One bad apple spoils the bunch: exploiting P2P applications to trace and profile Tor users

Stevens Le Blond, Pere Manils, Abdelberi Chaabane, Mohamed Ali Kâafar, Claude Castelluccia, Arnaud Legout, Walid Dabbous

Research output: Chapter in Book/Report/Conference proceedingConference proceeding contributionpeer-review

25 Citations (Scopus)

Abstract

Tor is a popular low-latency anonymity network. However, Tor does not protect against the exploitation of an insecure application to reveal the IP address of, or
trace, a TCP stream. In addition, because of the linkability of Tor streams sent together over a single circuit, tracing one stream sent over a circuit traces them all. Surprisingly, it is unknown whether this linkability allows in practice to trace a significant number of streams originating from secure (i.e., proxied) applications.
In this paper, we show that linkability allows us to trace 193% of additional streams, including 27% of HTTP streams possibly originating from “secure”
browsers. In particular, we traced 9% of all Tor streams carried by our instrumented exit nodes. Using BitTorrent as the insecure application, we design two attacks tracing BitTorrent users on Tor. We run these attacks in the wild for 23 days and reveal 10,000 IP addresses of Tor users. Using these IP addresses, we then profile not only the BitTorrent downloads but also the websites visited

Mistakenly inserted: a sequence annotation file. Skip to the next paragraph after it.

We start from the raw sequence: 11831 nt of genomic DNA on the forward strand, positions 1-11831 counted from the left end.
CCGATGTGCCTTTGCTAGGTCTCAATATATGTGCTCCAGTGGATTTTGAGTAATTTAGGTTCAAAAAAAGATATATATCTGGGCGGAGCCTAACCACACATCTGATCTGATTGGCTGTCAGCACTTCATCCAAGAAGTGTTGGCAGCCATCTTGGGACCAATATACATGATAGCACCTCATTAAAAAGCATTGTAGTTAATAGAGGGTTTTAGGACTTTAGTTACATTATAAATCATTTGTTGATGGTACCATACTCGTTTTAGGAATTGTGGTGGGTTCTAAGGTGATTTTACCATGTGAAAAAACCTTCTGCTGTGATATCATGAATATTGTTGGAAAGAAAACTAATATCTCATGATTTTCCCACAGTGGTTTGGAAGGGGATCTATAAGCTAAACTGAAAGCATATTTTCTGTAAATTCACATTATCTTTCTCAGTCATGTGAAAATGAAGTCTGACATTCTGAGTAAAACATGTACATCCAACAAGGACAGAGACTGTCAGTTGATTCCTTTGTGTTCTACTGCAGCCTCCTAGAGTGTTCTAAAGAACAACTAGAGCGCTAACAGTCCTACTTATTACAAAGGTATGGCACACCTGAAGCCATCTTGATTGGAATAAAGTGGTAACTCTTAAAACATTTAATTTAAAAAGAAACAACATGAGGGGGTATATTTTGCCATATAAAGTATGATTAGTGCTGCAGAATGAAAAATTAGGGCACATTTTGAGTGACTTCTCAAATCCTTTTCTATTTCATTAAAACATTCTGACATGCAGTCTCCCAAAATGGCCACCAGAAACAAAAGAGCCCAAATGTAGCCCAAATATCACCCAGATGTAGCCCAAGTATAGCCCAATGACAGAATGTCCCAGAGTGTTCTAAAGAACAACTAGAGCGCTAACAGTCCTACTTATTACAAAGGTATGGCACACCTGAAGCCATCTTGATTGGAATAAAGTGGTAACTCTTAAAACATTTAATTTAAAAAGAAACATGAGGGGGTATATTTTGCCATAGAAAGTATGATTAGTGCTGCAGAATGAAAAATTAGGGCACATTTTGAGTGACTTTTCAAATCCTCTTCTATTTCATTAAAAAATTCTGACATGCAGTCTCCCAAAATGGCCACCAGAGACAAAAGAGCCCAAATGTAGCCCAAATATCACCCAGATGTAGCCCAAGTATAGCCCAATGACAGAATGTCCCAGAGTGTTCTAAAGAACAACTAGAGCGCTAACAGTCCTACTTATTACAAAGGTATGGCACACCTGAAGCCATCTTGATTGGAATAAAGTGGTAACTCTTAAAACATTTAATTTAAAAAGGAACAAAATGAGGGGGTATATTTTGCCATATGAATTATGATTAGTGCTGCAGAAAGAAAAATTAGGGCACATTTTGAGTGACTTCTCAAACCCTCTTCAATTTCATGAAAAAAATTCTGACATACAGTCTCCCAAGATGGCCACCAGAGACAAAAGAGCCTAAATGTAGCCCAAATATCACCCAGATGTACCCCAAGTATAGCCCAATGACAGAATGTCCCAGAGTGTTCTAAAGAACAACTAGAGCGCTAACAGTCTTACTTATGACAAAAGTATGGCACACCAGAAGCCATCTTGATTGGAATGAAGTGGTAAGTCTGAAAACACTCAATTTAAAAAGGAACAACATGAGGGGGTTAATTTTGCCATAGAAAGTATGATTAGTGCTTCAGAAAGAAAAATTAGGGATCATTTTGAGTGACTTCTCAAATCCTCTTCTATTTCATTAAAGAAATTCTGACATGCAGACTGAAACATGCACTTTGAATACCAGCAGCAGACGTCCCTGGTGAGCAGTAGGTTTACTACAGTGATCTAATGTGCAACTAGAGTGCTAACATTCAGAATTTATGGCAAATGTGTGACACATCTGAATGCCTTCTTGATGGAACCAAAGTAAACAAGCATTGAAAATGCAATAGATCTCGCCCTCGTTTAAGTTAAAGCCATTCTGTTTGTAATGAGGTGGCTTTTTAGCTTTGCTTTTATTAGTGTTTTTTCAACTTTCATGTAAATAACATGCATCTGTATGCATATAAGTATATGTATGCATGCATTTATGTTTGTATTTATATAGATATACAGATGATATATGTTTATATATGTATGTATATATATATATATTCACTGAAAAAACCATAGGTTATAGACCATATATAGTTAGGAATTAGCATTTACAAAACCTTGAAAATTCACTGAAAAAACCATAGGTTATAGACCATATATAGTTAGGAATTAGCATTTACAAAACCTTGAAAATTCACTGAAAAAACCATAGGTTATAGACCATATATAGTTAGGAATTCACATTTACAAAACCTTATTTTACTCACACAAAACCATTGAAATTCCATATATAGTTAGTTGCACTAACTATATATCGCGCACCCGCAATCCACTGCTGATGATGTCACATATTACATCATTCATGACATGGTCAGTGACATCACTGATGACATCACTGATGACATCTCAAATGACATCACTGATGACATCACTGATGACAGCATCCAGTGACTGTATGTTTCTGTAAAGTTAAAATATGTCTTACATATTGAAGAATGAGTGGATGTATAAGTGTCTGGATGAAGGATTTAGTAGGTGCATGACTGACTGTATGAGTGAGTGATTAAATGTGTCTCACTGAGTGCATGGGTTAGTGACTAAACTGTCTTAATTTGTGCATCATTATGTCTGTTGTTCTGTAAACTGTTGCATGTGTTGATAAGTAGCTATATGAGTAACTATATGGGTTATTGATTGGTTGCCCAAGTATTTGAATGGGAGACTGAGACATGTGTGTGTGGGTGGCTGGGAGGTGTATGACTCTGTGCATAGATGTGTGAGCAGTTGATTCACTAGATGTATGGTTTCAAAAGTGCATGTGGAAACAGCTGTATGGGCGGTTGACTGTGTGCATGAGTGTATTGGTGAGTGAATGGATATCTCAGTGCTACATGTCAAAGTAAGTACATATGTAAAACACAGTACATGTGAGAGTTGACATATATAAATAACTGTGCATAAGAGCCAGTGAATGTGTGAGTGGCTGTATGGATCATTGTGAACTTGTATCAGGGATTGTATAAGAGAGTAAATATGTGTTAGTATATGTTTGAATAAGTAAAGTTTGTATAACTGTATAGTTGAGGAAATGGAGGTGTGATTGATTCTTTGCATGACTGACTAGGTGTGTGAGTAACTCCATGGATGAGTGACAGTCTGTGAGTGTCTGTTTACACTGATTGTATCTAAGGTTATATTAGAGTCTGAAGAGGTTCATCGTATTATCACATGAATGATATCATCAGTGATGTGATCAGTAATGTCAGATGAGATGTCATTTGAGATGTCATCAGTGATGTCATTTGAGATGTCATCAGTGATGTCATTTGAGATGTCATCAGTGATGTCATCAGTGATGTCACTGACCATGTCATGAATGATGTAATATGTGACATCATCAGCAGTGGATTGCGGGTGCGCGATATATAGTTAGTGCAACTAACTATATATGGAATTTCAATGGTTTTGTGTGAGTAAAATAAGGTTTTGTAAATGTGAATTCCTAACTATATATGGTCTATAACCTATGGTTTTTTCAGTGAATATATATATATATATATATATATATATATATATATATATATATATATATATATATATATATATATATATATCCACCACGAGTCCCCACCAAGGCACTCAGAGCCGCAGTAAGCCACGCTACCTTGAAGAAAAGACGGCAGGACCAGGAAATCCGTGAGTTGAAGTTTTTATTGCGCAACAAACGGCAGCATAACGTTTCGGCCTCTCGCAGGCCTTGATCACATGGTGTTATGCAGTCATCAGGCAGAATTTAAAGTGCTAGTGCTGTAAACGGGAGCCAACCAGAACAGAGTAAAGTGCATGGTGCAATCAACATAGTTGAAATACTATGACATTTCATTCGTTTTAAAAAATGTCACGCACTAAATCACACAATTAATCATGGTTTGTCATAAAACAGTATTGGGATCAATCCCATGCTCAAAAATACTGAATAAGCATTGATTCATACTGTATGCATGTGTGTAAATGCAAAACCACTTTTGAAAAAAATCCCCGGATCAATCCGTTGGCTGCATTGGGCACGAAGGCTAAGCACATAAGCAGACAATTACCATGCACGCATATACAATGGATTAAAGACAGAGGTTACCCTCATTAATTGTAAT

per country of origin of Tor users. We show that BitTorrent users on Tor are over-represented in some countries as compared to BitTorrent users outside of Tor. By analyzing the type of content downloaded, we then explain the observed behaviors by the higher concentration of pornographic content downloaded at the scale of a country. Finally, we present results suggesting the existence
of an underground BitTorrent ecosystem on Tor.
Original languageEnglish
Title of host publicationLEET '11
Subtitle of host publication4th USENIX Workshop on Large-Scale Exploits and Emergent Threats
Place of PublicationBerkeley, CA
PublisherUSENIX Association
Number of pages8
Publication statusPublished - 2011
Externally publishedYes
Event4th USENIX Workshop on Large-Scale Exploits and Emergent Threats: Botnets, Spyware, Worms, and More, LEET 2011 - Boston, United States
Duration: 29 Mar 2011 → …

Conference

Conference4th USENIX Workshop on Large-Scale Exploits and Emergent Threats: Botnets, Spyware, Worms, and More, LEET 2011
CountryUnited States
CityBoston
Period29/03/11 → …

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